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At least two different criminal groups appear to have been successfully targeting the zero-day bug, using malicious Office documents. The flaw has been traced to a remote-code execution vulnerability in Microsoft graphics functionality that handles the TIFF file format.
What's the risk? "An attacker could exploit this vulnerability by convincing a user to preview or open a specially crafted email message, open a specially crafted file, or browse specially crafted Web content," according to a Microsoft security advisory. "An attacker who successfully exploited the vulnerability could gain the same user rights as the current user," and execute arbitrary code or install malware.
[ Do you still use Windows XP? Read Windows XP Security Apocalypse: Prepare To Be Pwned. ]
Pending a patch, Microsoft has released an emergency "Fix it" that fully mitigates the vulnerability. Given the lack of lead time, security experts don't expect a patch for the zero-day vulnerability -- discovered this week -- to be ready for inclusion in this month's regularly scheduled Microsoft patch release, which is due to happen Tuesday.
To date, related attacks have targeted users of Microsoft Office 2003, 2007 and 2010, and targeted organizations have reportedly received booby-trapped Office documents. The graphics vulnerability is being exploited in a novel way: "We found the DEP status was 'on' at the process start but 'off' during shellcode execution,'" said Vinay Karecha, a McAfee Labs researcher, in a teardown of exploit code that refers to the advanced attack mitigation attack known as data execution prevention, which together with address space layout randomization (ASLR) has made Windows much more difficult for malware-writers to exploit.
"Our analyzed exploit didn't bypass ASLR and DEP," said Karecha. "Instead, it leveraged a backward-compatibility feature in Office 2007 to disable DEP. Without DEP, ASLR is quite easy to bypass."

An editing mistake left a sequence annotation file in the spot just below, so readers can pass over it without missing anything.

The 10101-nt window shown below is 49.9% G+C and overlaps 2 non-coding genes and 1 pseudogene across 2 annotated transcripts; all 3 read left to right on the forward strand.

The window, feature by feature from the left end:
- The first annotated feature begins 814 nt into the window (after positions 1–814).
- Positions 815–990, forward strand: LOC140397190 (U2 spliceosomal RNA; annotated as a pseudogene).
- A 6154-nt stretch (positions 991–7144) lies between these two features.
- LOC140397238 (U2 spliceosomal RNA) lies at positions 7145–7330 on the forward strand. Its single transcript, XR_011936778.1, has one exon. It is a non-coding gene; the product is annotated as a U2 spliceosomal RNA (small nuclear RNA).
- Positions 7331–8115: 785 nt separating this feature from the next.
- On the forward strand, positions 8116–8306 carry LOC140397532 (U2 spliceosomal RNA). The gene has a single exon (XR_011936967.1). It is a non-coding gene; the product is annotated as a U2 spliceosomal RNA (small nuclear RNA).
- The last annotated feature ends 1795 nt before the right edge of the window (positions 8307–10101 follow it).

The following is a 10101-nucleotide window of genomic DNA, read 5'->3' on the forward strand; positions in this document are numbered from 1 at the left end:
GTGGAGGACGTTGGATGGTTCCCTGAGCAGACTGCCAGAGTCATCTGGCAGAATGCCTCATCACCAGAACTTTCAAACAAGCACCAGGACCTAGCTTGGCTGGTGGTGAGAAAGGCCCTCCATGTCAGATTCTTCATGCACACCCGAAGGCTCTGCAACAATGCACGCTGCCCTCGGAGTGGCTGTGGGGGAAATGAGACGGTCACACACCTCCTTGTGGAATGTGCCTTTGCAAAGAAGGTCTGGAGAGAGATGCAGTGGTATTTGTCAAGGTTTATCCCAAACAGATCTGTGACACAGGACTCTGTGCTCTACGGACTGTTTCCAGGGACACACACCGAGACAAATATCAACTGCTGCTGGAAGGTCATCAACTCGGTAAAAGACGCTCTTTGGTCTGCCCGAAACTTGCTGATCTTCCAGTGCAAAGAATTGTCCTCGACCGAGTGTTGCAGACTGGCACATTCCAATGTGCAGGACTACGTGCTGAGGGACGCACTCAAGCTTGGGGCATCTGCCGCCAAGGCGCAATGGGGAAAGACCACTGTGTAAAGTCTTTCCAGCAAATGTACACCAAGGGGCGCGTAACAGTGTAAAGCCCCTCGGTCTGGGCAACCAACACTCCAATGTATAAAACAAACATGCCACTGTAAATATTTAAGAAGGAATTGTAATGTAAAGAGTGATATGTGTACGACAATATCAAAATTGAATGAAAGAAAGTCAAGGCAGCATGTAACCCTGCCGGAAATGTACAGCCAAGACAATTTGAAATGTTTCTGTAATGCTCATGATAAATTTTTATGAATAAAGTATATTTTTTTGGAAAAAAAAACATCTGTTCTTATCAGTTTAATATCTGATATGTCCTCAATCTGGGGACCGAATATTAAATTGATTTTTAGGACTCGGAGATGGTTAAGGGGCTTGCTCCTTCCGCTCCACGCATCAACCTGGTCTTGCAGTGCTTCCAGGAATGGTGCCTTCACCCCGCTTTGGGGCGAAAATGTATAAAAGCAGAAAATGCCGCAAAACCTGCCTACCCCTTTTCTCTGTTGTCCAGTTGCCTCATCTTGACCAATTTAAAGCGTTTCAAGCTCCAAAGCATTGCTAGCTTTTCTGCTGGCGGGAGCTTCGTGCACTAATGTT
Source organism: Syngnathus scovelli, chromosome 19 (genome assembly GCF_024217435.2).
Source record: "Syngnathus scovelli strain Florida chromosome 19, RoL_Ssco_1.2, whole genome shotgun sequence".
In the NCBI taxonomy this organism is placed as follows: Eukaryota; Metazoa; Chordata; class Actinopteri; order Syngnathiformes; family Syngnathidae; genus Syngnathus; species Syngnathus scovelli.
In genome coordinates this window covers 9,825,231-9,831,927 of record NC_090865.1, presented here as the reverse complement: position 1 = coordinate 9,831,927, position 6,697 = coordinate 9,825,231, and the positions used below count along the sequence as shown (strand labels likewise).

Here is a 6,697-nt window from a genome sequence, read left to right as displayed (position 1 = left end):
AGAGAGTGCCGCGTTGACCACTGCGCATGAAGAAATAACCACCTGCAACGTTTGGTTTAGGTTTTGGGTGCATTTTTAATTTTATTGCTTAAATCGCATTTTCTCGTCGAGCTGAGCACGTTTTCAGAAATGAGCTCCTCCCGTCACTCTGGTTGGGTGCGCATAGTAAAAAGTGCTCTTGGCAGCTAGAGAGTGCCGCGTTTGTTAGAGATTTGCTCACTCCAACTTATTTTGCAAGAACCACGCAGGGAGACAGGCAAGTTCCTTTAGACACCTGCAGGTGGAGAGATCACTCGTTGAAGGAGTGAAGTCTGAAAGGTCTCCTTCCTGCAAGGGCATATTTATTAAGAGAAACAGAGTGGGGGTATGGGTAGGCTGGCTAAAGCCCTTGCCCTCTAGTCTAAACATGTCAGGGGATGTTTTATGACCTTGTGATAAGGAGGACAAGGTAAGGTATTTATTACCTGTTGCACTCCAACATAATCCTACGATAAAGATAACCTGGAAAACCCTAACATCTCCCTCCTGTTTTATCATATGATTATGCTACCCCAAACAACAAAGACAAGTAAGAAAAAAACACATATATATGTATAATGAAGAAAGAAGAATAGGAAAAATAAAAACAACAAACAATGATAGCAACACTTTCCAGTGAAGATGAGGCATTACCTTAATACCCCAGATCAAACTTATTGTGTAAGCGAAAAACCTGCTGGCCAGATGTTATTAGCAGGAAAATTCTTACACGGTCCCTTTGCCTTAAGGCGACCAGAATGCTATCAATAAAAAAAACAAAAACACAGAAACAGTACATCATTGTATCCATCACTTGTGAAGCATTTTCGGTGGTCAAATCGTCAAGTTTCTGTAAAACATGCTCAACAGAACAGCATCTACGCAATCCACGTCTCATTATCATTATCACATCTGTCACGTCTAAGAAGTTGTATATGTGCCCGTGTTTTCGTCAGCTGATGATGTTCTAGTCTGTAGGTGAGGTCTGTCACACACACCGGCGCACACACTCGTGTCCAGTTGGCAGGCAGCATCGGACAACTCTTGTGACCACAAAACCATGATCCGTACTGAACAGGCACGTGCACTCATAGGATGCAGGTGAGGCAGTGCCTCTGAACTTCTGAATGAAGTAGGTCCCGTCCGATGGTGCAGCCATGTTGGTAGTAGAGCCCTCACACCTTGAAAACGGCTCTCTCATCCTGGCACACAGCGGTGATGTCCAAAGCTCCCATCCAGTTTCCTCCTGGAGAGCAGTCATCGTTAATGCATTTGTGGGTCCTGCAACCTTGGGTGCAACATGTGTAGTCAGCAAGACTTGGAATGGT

According to FireEye researcher Mike Scott, one of the two groups that's been exploiting this zero-day vulnerability appears to be operating from India. "Our analysis has revealed a connection between these attacks and those previously documented in Operation Hangover, which adds India and Pakistan into the mix of targets," he said in a blog post. "Information obtained from a command-and-control server (CnC) used in recent attacks leveraging this zero-day exploit revealed that the Hangover group, believed to operate from India, has compromised 78 computers, 47 percent of those in Pakistan."
Norwegian security software vendor Norman was the first to highlight Operation Hangover in May, saying the Hangover group had been launching advanced persistent threat (APT) attacks since at least 2010. Norman also found multiple references in the malware code to Indian information security software and "ethical hacking" vendor Appin. Some security experts alleged that was a smoking gun that tied the APT attacks to Appin, and that the Hangover group's list of government targets in Pakistan suggests the Indian government might have commissioned the attacks. But Appin has continued to vigorously deny that it had any role in the attacks.
A second group, meanwhile, has been using the Microsoft graphics vulnerability to infect targeted PCs with Citadel malware, which is designed to steal financial information. "This group, which we call the Arx group, may have had access to the exploit before the Hangover group did," said FireEye's Scott. "Information obtained from CnCs operated by the Arx group revealed that 619 targets (4,024 unique IP addresses) have been compromised. The majority of the targets are in India (63%) and Pakistan (19%)."